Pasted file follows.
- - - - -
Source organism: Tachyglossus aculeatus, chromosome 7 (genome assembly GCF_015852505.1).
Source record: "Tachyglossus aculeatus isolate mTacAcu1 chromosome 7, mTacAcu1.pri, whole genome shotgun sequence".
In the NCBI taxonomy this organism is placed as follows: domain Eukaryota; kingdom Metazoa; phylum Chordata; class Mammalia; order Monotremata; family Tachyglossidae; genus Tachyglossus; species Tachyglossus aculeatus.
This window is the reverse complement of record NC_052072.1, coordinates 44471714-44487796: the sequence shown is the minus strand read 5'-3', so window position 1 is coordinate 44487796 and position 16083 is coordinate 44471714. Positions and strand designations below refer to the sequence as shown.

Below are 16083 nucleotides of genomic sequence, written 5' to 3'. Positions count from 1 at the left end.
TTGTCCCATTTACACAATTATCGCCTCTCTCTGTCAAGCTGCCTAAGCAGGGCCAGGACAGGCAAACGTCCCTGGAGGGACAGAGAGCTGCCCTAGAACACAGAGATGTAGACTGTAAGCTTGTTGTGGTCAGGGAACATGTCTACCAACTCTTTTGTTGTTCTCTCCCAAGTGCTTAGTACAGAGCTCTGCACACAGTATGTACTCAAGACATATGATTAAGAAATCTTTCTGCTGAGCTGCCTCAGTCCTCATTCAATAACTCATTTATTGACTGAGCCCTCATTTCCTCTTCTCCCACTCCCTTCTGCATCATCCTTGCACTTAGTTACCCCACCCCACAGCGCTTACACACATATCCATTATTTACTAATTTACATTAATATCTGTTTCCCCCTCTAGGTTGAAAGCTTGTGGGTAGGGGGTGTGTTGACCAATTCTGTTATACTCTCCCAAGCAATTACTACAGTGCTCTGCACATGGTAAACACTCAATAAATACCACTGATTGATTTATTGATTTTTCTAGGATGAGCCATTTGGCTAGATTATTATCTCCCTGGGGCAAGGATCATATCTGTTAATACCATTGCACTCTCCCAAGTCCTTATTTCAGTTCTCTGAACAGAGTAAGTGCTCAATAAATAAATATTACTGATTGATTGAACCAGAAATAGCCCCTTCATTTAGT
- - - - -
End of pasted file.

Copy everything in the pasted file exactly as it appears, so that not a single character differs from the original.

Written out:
Source organism: Tachyglossus aculeatus, chromosome 7 (genome assembly GCF_015852505.1).
Source record: "Tachyglossus aculeatus isolate mTacAcu1 chromosome 7, mTacAcu1.pri, whole genome shotgun sequence".
In the NCBI taxonomy this organism is placed as follows: domain Eukaryota; kingdom Metazoa; phylum Chordata; class Mammalia; order Monotremata; family Tachyglossidae; genus Tachyglossus; species Tachyglossus aculeatus.
This window is the reverse complement of record NC_052072.1, coordinates 44471714-44487796: the sequence shown is the minus strand read 5'-3', so window position 1 is coordinate 44487796 and position 16083 is coordinate 44471714. Positions and strand designations below refer to the sequence as shown.

Below are 16083 nucleotides of genomic sequence, written 5' to 3'. Positions count from 1 at the left end.
TTGTCCCATTTACACAATTATCGCCTCTCTCTGTCAAGCTGCCTAAGCAGGGCCAGGACAGGCAAACGTCCCTGGAGGGACAGAGAGCTGCCCTAGAACACAGAGATGTAGACTGTAAGCTTGTTGTGGTCAGGGAACATGTCTACCAACTCTTTTGTTGTTCTCTCCCAAGTGCTTAGTACAGAGCTCTGCACACAGTATGTACTCAAGACATATGATTAAGAAATCTTTCTGCTGAGCTGCCTCAGTCCTCATTCAATAACTCATTTATTGACTGAGCCCTCATTTCCTCTTCTCCCACTCCCTTCTGCATCATCCTTGCACTTAGTTACCCCACCCCACAGCGCTTACACACATATCCATTATTTACTAATTTACATTAATATCTGTTTCCCCCTCTAGGTTGAAAGCTTGTGGGTAGGGGGTGTGTTGACCAATTCTGTTATACTCTCCCAAGCAATTACTACAGTGCTCTGCACATGGTAAACACTCAATAAATACCACTGATTGATTTATTGATTTTTCTAGGATGAGCCATTTGGCTAGATTATTATCTCCCTGGGGCAAGGATCATATCTGTTAATACCATTGCACTCTCCCAAGTCCTTATTTCAGTTCTCTGAACAGAGTAAGTGCTCAATAAATAAATATTACTGATTGATTGAACCAGAAATAGCCCCTTCATTTAGT